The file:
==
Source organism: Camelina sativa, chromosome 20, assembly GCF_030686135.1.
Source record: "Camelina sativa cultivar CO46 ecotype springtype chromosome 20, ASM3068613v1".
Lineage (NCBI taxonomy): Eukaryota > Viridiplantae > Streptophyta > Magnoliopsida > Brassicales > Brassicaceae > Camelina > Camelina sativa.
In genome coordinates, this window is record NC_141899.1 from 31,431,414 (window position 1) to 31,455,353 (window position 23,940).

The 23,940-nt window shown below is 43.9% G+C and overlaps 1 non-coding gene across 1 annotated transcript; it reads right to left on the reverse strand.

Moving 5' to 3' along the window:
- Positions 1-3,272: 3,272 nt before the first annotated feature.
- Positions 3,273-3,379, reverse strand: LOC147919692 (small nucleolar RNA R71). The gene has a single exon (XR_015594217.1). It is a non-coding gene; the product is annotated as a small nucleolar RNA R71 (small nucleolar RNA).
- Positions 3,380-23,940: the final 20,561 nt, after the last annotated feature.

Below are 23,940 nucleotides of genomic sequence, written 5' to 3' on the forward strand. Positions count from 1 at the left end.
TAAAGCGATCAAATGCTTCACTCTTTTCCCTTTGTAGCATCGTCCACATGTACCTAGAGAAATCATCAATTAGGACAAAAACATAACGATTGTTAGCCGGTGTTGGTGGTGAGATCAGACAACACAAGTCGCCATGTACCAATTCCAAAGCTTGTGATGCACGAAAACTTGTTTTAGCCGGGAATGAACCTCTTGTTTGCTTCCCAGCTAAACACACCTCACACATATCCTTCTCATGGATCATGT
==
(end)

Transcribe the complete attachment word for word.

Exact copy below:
Source organism: Camelina sativa, chromosome 20, assembly GCF_030686135.1.
Source record: "Camelina sativa cultivar CO46 ecotype springtype chromosome 20, ASM3068613v1".
Lineage (NCBI taxonomy): Eukaryota > Viridiplantae > Streptophyta > Magnoliopsida > Brassicales > Brassicaceae > Camelina > Camelina sativa.
In genome coordinates, this window is record NC_141899.1 from 31,431,414 (window position 1) to 31,455,353 (window position 23,940).

The 23,940-nt window shown below is 43.9% G+C and overlaps 1 non-coding gene across 1 annotated transcript; it reads right to left on the reverse strand.

Moving 5' to 3' along the window:
- Positions 1-3,272: 3,272 nt before the first annotated feature.
- Positions 3,273-3,379, reverse strand: LOC147919692 (small nucleolar RNA R71). The gene has a single exon (XR_015594217.1). It is a non-coding gene; the product is annotated as a small nucleolar RNA R71 (small nucleolar RNA).
- Positions 3,380-23,940: the final 20,561 nt, after the last annotated feature.

Below are 23,940 nucleotides of genomic sequence, written 5' to 3' on the forward strand. Positions count from 1 at the left end.
TAAAGCGATCAAATGCTTCACTCTTTTCCCTTTGTAGCATCGTCCACATGTACCTAGAGAAATCATCAATTAGGACAAAAACATAACGATTGTTAGCCGGTGTTGGTGGTGAGATCAGACAACACAAGTCGCCATGTACCAATTCCAAAGCTTGTGATGCACGAAAACTTGTTTTAGCCGGGAATGAACCTCTTGTTTGCTTCCCAGCTAAACACACCTCACACATATCCTTCTCATGGATCATGT